My talk addresses a psychoanalytic understanding – or, perhaps, the psychoanalytic understanding – of how we develop what German psychologists call Urvertrauen. Sometimes referred to in English as “basic trust,” Urvertrauen forms during our earliest childhood experiences and, once in place, becomes a life-long source of stability for the psyche. In describing this phenomenon I will discuss two patients under my care who were unable to establish a sense of basic trust in early childhood and the effects it has had on their personality and development.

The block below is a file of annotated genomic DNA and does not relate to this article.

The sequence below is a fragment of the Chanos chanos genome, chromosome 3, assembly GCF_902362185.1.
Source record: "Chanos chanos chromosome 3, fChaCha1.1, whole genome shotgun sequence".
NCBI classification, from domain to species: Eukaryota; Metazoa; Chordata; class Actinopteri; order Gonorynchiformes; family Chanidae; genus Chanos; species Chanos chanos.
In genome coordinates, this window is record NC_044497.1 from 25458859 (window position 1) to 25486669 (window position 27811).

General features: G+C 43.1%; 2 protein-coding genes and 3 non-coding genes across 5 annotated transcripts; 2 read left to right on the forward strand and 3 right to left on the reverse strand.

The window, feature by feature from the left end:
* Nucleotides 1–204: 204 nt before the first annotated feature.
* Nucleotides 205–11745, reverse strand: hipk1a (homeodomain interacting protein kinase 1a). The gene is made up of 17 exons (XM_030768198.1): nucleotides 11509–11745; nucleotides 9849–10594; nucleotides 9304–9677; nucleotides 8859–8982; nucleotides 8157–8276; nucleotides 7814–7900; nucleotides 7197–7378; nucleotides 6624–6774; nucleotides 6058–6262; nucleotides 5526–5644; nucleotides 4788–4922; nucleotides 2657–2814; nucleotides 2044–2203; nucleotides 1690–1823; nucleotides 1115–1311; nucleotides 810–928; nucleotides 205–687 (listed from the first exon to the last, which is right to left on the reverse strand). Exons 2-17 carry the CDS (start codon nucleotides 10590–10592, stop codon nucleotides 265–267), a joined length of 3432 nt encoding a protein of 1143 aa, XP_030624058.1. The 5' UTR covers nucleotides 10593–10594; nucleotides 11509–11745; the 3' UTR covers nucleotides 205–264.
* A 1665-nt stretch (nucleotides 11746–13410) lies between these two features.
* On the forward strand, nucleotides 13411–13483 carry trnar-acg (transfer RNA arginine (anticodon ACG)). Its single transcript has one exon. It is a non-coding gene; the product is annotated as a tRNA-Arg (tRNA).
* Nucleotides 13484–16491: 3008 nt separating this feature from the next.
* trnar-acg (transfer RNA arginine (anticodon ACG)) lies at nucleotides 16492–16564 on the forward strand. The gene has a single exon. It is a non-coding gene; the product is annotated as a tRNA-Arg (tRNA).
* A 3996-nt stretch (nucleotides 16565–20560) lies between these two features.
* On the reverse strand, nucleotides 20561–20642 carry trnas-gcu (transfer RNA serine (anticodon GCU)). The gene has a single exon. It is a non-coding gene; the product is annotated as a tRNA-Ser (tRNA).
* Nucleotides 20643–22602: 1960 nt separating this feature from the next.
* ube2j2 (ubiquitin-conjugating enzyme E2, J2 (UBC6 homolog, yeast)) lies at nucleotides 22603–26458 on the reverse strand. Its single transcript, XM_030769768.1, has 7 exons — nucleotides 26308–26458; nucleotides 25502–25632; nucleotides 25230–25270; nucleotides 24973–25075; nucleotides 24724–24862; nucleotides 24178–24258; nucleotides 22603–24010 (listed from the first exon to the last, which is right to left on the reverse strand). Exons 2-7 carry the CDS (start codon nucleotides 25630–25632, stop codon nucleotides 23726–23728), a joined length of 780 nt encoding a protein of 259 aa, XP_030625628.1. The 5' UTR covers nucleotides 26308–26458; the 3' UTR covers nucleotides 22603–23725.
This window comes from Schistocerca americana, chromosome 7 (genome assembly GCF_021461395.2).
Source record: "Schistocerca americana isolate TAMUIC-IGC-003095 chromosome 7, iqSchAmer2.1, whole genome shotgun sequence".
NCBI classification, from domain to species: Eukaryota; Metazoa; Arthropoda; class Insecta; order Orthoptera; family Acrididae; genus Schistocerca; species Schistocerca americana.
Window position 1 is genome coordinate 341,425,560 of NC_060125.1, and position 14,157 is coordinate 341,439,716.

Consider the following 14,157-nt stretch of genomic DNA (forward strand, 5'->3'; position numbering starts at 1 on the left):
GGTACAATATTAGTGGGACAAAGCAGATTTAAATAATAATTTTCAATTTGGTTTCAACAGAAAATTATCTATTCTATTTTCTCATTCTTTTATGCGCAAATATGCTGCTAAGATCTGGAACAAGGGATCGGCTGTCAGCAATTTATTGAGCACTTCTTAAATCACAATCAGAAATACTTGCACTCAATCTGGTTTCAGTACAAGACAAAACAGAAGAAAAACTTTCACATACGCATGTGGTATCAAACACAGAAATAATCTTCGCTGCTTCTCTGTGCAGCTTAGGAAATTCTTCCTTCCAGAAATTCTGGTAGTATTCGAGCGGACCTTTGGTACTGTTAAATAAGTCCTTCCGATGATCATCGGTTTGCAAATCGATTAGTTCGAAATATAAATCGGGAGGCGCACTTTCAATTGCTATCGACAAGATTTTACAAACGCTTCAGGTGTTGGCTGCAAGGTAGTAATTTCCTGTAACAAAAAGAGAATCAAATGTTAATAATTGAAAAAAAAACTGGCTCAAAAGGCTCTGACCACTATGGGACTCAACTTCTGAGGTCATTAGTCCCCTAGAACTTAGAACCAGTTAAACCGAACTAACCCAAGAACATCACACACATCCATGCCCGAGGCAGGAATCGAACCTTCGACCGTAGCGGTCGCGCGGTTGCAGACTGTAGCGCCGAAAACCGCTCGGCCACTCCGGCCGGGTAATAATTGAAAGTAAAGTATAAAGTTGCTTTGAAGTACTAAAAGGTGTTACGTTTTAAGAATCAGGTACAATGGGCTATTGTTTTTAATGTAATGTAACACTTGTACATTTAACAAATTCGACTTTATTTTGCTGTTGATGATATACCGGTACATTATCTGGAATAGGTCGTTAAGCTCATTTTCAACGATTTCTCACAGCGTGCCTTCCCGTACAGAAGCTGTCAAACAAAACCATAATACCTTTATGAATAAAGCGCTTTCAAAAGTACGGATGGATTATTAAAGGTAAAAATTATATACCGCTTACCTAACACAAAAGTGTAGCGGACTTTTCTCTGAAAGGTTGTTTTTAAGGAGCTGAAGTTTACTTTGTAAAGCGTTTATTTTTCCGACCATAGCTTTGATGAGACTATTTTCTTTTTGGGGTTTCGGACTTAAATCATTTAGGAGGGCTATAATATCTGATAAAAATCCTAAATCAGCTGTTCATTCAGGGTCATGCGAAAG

Ann Kathrin Scheerer, a practicing psychoanalyst in Hamburg, speaks and writes frequently about childhood development. She is the director of Extra-familial Care in Early Childhood and Its Effects on Children and Parents, a study group of the German Psychoanalytic Association, and is the chair of the elderly care facility of the Philipp F. Reemtsma Foundation. In 1993 she published Sieben Chinesinnen: Gespräche über Körper, Liebe, Sexualität.